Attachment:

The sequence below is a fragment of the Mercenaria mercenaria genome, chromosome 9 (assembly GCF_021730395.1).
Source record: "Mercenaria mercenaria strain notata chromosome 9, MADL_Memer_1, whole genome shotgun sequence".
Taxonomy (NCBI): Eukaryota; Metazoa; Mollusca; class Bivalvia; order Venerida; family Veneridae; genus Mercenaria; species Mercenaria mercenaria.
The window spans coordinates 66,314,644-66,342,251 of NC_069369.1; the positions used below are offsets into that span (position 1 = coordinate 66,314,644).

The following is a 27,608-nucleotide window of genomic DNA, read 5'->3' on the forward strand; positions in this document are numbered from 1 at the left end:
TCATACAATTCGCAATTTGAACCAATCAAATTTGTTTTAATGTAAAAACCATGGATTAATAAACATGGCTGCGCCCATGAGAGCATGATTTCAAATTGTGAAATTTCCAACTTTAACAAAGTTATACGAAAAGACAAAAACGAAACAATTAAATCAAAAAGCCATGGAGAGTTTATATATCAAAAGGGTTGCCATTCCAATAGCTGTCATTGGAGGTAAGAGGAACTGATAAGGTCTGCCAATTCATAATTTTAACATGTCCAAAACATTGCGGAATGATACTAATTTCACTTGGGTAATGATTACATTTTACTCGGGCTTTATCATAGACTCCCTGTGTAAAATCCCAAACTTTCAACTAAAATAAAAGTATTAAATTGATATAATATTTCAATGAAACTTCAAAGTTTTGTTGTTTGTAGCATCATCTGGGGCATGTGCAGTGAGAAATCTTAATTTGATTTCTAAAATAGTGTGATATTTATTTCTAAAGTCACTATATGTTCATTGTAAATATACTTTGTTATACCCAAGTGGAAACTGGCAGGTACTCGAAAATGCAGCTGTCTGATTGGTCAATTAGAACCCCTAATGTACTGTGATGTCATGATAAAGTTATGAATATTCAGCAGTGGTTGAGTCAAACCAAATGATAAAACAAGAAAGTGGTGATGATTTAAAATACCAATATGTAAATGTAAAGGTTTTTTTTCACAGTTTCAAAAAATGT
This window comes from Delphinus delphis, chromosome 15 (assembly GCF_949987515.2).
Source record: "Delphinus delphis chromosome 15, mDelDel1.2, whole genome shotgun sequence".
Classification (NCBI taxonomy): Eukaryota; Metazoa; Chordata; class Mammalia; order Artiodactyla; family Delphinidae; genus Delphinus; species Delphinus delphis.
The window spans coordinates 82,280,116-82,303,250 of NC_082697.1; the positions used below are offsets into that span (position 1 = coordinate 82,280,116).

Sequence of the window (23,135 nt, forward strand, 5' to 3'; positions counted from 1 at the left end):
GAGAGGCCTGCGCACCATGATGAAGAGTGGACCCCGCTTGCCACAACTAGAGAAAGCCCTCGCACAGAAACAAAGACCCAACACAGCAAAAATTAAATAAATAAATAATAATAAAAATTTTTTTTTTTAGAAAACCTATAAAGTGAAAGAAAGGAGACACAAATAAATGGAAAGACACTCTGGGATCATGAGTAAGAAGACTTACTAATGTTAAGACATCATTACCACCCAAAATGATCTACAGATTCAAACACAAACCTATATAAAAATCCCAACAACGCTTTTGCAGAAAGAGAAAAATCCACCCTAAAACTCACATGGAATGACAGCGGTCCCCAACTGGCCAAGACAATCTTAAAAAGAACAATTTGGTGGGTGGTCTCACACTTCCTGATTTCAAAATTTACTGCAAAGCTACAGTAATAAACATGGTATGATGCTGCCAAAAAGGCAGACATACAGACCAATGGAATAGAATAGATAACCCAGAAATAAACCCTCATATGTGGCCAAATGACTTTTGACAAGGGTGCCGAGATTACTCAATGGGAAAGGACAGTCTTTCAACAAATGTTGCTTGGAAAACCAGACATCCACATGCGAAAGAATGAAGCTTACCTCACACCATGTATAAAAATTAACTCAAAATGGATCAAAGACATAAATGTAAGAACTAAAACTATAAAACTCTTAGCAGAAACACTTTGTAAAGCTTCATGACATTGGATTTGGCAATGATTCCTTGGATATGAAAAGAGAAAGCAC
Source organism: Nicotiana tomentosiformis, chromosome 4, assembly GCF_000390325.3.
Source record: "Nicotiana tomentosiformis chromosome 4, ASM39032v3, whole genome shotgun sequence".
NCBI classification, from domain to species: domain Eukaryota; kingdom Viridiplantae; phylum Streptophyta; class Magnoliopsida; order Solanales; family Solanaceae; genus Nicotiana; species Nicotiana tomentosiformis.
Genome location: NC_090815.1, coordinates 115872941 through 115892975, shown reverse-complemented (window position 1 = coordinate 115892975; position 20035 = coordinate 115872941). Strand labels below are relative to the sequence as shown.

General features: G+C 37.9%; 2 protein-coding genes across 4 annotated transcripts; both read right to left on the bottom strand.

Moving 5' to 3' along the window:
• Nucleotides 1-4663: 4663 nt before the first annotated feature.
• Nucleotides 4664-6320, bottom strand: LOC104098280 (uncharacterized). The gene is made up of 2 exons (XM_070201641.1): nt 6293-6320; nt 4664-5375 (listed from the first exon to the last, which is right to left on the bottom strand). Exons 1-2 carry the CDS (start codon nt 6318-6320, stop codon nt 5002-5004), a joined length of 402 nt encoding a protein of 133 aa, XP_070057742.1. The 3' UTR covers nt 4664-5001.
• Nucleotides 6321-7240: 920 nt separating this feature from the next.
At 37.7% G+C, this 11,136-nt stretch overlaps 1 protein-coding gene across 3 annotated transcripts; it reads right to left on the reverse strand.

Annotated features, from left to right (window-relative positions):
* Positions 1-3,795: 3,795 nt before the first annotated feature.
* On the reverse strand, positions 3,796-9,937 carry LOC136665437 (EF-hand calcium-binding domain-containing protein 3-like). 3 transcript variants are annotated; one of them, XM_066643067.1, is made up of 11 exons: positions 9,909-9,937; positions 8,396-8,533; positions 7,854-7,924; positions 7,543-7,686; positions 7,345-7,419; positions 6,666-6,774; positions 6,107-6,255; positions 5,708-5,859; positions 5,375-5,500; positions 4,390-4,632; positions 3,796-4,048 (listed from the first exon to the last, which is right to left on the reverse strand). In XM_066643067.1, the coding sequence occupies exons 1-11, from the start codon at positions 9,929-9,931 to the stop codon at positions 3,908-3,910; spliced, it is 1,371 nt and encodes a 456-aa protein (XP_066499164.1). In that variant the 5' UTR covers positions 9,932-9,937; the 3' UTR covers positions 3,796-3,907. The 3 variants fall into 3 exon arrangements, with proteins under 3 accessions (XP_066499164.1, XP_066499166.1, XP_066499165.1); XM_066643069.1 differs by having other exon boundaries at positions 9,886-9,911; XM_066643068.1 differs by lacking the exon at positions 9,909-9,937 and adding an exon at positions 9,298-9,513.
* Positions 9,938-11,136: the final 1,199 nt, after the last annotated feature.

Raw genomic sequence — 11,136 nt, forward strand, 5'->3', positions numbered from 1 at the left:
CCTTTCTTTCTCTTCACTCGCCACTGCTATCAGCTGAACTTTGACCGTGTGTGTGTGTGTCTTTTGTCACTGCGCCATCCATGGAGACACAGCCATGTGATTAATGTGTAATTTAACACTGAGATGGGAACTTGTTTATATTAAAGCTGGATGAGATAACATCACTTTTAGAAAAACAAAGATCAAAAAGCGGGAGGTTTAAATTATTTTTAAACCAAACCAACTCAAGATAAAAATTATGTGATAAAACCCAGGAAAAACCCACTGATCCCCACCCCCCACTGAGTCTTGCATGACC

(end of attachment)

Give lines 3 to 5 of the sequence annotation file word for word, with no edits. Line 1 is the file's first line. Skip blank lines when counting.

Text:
Taxonomy (NCBI): Eukaryota; Metazoa; Mollusca; class Bivalvia; order Venerida; family Veneridae; genus Mercenaria; species Mercenaria mercenaria.
The window spans coordinates 66,314,644-66,342,251 of NC_069369.1; the positions used below are offsets into that span (position 1 = coordinate 66,314,644).

The following is a 27,608-nucleotide window of genomic DNA, read 5'->3' on the forward strand; positions in this document are numbered from 1 at the left end: